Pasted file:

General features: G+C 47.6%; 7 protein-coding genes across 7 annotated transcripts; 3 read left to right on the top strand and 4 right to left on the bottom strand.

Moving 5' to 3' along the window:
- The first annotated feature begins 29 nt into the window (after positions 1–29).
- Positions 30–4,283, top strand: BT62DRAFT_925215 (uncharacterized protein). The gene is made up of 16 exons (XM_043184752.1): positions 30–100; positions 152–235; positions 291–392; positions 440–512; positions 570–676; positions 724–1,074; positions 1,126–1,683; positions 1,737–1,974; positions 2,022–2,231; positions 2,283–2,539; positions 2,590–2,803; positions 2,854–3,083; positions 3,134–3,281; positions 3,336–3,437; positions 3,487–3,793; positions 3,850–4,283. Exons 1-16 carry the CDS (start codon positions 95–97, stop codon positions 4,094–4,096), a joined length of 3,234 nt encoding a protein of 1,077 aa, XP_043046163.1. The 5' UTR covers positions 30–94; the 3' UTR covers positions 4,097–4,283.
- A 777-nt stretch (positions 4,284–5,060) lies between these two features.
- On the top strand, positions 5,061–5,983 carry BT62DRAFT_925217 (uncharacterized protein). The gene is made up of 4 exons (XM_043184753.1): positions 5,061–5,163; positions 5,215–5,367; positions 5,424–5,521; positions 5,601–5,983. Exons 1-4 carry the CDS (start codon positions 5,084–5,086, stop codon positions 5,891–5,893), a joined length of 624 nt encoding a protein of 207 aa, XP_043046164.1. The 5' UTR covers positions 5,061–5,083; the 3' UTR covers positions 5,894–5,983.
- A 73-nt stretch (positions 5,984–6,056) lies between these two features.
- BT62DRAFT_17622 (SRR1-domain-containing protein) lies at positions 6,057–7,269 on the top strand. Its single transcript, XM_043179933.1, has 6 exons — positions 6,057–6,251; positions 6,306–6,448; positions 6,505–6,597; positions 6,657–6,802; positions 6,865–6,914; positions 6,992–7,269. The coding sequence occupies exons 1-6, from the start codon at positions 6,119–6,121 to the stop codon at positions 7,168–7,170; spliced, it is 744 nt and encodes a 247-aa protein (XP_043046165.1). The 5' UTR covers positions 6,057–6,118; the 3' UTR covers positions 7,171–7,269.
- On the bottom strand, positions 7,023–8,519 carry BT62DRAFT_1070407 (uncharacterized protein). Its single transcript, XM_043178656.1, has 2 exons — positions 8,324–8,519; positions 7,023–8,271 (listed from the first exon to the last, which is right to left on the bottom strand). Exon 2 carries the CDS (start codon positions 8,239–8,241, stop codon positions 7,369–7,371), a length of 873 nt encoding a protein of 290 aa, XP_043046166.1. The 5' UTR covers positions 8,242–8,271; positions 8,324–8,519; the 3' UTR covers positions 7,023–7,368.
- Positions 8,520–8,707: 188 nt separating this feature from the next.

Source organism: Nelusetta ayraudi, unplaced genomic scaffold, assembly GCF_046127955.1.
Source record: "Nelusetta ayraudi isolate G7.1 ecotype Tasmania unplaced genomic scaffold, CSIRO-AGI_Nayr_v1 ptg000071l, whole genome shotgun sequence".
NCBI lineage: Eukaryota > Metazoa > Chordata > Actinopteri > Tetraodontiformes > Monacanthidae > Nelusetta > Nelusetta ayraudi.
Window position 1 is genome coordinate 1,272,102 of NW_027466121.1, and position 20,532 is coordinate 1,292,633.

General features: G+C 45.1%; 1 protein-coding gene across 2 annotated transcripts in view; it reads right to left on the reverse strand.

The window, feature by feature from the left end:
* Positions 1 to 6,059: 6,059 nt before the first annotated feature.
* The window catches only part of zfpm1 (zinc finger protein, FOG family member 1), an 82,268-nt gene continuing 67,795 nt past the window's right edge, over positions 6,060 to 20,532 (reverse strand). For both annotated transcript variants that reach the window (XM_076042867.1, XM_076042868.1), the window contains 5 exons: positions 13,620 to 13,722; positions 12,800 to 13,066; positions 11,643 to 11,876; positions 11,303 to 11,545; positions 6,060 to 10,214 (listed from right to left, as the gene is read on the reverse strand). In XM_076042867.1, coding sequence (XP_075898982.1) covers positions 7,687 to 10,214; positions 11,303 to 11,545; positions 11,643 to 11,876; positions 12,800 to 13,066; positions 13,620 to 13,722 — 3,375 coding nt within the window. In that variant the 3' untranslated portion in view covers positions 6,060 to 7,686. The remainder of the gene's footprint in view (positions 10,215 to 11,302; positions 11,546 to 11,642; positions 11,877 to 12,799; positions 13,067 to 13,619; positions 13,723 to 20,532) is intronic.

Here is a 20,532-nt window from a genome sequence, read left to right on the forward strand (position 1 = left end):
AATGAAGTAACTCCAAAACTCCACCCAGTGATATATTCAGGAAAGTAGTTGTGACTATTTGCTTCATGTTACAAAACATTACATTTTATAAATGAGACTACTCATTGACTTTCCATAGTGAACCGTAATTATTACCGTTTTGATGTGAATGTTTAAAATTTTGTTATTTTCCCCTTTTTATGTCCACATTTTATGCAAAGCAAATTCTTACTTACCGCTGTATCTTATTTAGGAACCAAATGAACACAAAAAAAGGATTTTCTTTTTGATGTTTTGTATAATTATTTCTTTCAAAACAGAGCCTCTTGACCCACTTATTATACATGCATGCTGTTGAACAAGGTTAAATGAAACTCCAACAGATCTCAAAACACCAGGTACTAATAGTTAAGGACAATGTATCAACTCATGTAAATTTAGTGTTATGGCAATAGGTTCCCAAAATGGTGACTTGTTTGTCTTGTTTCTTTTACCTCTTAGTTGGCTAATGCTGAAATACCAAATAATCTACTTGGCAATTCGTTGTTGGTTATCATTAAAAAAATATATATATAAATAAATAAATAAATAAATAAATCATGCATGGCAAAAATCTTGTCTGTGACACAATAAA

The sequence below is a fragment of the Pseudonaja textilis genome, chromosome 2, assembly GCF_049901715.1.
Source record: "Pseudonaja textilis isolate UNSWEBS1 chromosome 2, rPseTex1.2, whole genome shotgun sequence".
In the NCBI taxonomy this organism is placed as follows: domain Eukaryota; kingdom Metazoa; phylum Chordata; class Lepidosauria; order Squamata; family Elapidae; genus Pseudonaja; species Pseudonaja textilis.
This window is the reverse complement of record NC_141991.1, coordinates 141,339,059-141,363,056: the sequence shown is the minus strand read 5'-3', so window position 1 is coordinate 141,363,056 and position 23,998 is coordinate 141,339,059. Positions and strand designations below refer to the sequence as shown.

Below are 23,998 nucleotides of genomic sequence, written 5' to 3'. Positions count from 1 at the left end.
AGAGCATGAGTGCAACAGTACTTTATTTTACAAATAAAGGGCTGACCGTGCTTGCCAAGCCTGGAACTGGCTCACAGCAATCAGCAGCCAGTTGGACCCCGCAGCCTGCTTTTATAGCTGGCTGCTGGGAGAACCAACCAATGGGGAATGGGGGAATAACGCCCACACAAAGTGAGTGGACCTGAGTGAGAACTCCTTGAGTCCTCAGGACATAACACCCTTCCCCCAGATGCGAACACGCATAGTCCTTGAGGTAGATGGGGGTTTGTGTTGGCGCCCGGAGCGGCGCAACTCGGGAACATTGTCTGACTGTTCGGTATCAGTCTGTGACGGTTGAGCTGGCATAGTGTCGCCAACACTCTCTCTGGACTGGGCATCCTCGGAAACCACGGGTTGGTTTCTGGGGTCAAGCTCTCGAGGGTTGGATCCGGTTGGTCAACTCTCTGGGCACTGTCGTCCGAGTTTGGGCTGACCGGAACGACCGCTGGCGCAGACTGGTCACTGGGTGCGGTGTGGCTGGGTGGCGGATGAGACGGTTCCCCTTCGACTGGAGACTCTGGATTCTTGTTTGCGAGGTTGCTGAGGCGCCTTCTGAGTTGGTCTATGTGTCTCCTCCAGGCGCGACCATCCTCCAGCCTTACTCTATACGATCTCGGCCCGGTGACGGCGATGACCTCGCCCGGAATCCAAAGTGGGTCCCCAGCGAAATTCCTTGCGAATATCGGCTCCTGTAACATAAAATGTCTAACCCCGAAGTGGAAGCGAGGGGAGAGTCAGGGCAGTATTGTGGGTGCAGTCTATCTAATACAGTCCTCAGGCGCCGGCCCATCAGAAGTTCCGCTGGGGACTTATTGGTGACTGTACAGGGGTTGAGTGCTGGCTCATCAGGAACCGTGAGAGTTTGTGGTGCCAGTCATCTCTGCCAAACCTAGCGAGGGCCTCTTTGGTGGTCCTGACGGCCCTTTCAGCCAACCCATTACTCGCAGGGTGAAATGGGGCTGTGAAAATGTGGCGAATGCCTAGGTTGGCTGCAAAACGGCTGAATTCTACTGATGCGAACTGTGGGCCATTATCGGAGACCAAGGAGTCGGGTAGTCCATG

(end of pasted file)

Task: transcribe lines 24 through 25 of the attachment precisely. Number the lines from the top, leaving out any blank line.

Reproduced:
This window is the reverse complement of record NC_141991.1, coordinates 141,339,059-141,363,056: the sequence shown is the minus strand read 5'-3', so window position 1 is coordinate 141,363,056 and position 23,998 is coordinate 141,339,059. Positions and strand designations below refer to the sequence as shown.

Below are 23,998 nucleotides of genomic sequence, written 5' to 3'. Positions count from 1 at the left end.